Legal Mental Capacity In California

Living in Los Angeles where I practice probate law as an attorney, I am often asked about a person’s competency to make a will. The answer is straight forward as described in California Probate Code Section 6100.5. It says:

(a) An individual is not mentally competent to make a will if at the time of making the will either of the following is true:

(1) The individual does not have sufficient mental capacity to be able to (A) understand the nature of the testamentary act, (B) understand and recollect the nature and situation of the individual’s property, or (C) remember and understand the individual’s relations to living descendants, spouse, and parents, and those whose interests are affected by the will.

(2) The individual suffers from a mental disorder with symptoms including delusions or hallucinations, which delusions or hallucinations result in the individual’s devising property in a way which, except for the existence of the delusions or hallucinations, the individual would not have done.

(b) Nothing in this section supersedes existing law relating to the admissibility of evidence to prove the existence of mental incompetence or mental disorders.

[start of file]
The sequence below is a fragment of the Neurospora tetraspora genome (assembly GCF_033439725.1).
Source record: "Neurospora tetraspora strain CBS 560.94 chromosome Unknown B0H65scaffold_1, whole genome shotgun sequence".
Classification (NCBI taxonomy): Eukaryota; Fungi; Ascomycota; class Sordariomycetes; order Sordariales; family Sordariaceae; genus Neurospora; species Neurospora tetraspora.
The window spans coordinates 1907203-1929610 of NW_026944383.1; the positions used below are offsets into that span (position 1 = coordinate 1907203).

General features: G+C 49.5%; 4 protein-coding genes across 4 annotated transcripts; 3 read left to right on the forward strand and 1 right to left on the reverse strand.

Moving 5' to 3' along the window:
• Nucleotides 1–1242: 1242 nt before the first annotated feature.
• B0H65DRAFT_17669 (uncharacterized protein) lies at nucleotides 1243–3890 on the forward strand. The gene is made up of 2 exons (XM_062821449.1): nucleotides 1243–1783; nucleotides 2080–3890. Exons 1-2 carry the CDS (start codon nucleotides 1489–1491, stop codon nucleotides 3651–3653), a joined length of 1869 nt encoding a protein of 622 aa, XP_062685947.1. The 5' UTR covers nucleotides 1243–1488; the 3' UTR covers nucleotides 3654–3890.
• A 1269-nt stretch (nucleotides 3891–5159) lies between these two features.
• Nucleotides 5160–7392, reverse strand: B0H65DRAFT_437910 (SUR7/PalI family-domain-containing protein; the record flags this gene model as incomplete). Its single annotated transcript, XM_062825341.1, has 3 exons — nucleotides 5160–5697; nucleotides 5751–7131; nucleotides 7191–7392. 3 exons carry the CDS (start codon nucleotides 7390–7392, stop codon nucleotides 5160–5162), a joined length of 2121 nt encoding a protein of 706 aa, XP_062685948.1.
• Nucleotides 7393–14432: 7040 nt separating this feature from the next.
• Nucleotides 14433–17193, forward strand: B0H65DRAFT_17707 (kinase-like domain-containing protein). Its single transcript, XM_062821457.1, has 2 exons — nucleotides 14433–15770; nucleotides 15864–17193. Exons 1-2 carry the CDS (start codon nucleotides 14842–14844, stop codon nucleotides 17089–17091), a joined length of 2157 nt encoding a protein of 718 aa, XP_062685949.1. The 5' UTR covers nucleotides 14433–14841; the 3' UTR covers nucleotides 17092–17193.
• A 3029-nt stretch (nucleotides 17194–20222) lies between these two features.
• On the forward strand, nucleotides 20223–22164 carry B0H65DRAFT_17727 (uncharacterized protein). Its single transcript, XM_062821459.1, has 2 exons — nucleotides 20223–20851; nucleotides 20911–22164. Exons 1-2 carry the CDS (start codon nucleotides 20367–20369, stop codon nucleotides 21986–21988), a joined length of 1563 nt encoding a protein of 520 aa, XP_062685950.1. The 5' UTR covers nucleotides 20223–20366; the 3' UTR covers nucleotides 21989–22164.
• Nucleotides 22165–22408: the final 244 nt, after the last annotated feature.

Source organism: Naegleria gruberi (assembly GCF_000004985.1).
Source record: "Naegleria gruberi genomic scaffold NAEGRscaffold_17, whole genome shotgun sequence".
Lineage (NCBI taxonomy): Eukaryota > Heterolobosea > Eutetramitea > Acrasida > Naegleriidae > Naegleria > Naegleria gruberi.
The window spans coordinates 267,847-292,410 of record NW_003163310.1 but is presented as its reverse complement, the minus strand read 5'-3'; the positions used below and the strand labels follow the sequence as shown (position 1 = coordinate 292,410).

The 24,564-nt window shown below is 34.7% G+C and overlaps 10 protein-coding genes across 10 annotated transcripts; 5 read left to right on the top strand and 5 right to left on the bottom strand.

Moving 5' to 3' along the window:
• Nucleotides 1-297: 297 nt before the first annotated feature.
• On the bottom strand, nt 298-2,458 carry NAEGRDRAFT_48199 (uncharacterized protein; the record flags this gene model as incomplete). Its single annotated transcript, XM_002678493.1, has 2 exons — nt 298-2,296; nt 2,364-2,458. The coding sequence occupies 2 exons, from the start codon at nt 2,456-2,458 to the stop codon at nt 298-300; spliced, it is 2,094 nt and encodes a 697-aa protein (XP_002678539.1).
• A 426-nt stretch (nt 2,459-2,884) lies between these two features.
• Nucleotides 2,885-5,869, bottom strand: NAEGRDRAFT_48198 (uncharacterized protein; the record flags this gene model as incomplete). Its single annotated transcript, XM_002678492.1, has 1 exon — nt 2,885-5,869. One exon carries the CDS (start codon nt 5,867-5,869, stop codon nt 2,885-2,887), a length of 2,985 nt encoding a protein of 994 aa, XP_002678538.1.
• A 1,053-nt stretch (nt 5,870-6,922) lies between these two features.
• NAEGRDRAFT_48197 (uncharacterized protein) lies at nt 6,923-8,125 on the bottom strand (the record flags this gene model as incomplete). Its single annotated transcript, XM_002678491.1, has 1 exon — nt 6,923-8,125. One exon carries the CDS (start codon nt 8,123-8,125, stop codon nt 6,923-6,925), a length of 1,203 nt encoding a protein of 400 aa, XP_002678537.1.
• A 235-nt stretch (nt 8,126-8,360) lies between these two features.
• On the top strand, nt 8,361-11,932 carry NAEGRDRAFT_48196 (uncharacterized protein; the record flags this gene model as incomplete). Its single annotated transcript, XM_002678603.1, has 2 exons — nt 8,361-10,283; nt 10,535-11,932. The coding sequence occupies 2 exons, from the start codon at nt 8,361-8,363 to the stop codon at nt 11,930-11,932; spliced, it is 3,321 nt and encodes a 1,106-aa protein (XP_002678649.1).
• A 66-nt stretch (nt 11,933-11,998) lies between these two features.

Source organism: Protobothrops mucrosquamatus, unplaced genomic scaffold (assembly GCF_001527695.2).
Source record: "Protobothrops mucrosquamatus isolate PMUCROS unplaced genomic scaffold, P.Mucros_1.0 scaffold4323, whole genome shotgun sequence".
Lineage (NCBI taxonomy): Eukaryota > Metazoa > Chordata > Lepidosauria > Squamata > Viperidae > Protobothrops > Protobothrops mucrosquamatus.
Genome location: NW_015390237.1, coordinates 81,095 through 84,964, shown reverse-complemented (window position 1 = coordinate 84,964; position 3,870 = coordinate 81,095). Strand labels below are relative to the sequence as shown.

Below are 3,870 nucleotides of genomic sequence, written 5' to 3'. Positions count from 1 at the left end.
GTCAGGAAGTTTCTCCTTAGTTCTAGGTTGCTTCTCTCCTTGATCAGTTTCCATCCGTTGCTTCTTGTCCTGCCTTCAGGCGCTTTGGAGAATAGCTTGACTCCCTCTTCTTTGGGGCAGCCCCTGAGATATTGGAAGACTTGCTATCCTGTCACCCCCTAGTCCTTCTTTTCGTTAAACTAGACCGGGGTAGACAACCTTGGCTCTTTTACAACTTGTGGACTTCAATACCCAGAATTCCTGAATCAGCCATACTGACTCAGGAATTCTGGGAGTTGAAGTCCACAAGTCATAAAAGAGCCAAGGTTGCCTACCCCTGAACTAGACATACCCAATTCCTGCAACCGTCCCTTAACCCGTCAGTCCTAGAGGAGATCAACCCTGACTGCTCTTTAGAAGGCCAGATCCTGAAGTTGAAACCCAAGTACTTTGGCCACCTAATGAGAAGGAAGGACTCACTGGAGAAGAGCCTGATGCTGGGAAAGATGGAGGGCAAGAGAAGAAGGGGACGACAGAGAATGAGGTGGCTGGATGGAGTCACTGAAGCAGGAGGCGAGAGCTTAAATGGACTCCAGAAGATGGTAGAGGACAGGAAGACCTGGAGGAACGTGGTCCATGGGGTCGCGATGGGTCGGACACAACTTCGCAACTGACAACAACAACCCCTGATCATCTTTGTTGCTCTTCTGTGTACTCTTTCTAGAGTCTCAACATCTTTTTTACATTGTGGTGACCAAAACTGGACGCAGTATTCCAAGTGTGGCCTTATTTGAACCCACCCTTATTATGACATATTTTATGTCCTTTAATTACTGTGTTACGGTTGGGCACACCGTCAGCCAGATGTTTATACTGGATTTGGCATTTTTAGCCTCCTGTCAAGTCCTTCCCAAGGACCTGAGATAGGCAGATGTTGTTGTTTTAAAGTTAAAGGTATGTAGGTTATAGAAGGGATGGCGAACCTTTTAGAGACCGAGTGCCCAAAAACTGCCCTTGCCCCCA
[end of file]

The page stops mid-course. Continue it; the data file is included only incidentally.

(c) Notwithstanding subdivision (a), a conservator may make a will on behalf of a conservatee if the conservator has been so authorized by a court order pursuant to Section 2580.

California Probate Code Section 810 deals with findings and declarations; capabilities of persons with mental or physical disorders; judicial determination; evidence.

California Probate Code Section 811 deals with deficits in mental functions.

California Probate Code Section 812 deals with the capacity to make decisions.

California Probate Code Section 813 deals with the capacity to give informed consent to proposed medical treatment; judicial determination.

Do you have questions on capacity and other estate planning and probate issues? Call Mitchell A. Port, Esq.